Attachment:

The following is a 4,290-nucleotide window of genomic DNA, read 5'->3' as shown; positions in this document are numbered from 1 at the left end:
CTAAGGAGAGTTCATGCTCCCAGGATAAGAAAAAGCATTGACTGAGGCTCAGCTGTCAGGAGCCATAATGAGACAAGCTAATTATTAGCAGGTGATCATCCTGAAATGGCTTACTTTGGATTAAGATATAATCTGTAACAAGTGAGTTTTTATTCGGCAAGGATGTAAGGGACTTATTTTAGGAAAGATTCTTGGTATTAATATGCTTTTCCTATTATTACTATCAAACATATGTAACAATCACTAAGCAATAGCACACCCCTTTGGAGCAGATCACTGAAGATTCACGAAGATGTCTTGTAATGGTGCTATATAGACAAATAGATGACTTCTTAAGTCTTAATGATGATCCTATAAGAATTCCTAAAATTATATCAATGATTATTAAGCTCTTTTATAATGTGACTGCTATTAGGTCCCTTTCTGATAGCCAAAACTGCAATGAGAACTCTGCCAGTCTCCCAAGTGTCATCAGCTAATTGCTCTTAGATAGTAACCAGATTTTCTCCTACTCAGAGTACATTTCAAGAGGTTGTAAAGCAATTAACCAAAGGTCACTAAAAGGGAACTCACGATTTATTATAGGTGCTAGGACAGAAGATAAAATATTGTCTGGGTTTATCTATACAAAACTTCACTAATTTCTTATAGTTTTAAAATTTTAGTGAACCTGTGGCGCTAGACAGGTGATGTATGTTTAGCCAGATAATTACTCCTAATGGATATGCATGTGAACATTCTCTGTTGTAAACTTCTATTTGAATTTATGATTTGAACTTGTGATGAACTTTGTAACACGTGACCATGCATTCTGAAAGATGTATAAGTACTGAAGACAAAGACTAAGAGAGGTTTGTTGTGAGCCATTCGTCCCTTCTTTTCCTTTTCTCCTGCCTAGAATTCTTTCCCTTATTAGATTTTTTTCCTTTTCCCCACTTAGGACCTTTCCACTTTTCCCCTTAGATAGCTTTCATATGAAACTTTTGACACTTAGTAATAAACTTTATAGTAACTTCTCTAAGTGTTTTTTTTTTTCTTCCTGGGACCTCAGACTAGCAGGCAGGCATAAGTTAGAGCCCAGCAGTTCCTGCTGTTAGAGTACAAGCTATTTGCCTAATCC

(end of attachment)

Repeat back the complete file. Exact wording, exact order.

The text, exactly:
The following is a 4,290-nucleotide window of genomic DNA, read 5'->3' as shown; positions in this document are numbered from 1 at the left end:
CTAAGGAGAGTTCATGCTCCCAGGATAAGAAAAAGCATTGACTGAGGCTCAGCTGTCAGGAGCCATAATGAGACAAGCTAATTATTAGCAGGTGATCATCCTGAAATGGCTTACTTTGGATTAAGATATAATCTGTAACAAGTGAGTTTTTATTCGGCAAGGATGTAAGGGACTTATTTTAGGAAAGATTCTTGGTATTAATATGCTTTTCCTATTATTACTATCAAACATATGTAACAATCACTAAGCAATAGCACACCCCTTTGGAGCAGATCACTGAAGATTCACGAAGATGTCTTGTAATGGTGCTATATAGACAAATAGATGACTTCTTAAGTCTTAATGATGATCCTATAAGAATTCCTAAAATTATATCAATGATTATTAAGCTCTTTTATAATGTGACTGCTATTAGGTCCCTTTCTGATAGCCAAAACTGCAATGAGAACTCTGCCAGTCTCCCAAGTGTCATCAGCTAATTGCTCTTAGATAGTAACCAGATTTTCTCCTACTCAGAGTACATTTCAAGAGGTTGTAAAGCAATTAACCAAAGGTCACTAAAAGGGAACTCACGATTTATTATAGGTGCTAGGACAGAAGATAAAATATTGTCTGGGTTTATCTATACAAAACTTCACTAATTTCTTATAGTTTTAAAATTTTAGTGAACCTGTGGCGCTAGACAGGTGATGTATGTTTAGCCAGATAATTACTCCTAATGGATATGCATGTGAACATTCTCTGTTGTAAACTTCTATTTGAATTTATGATTTGAACTTGTGATGAACTTTGTAACACGTGACCATGCATTCTGAAAGATGTATAAGTACTGAAGACAAAGACTAAGAGAGGTTTGTTGTGAGCCATTCGTCCCTTCTTTTCCTTTTCTCCTGCCTAGAATTCTTTCCCTTATTAGATTTTTTTCCTTTTCCCCACTTAGGACCTTTCCACTTTTCCCCTTAGATAGCTTTCATATGAAACTTTTGACACTTAGTAATAAACTTTATAGTAACTTCTCTAAGTGTTTTTTTTTTTCTTCCTGGGACCTCAGACTAGCAGGCAGGCATAAGTTAGAGCCCAGCAGTTCCTGCTGTTAGAGTACAAGCTATTTGCCTAATCC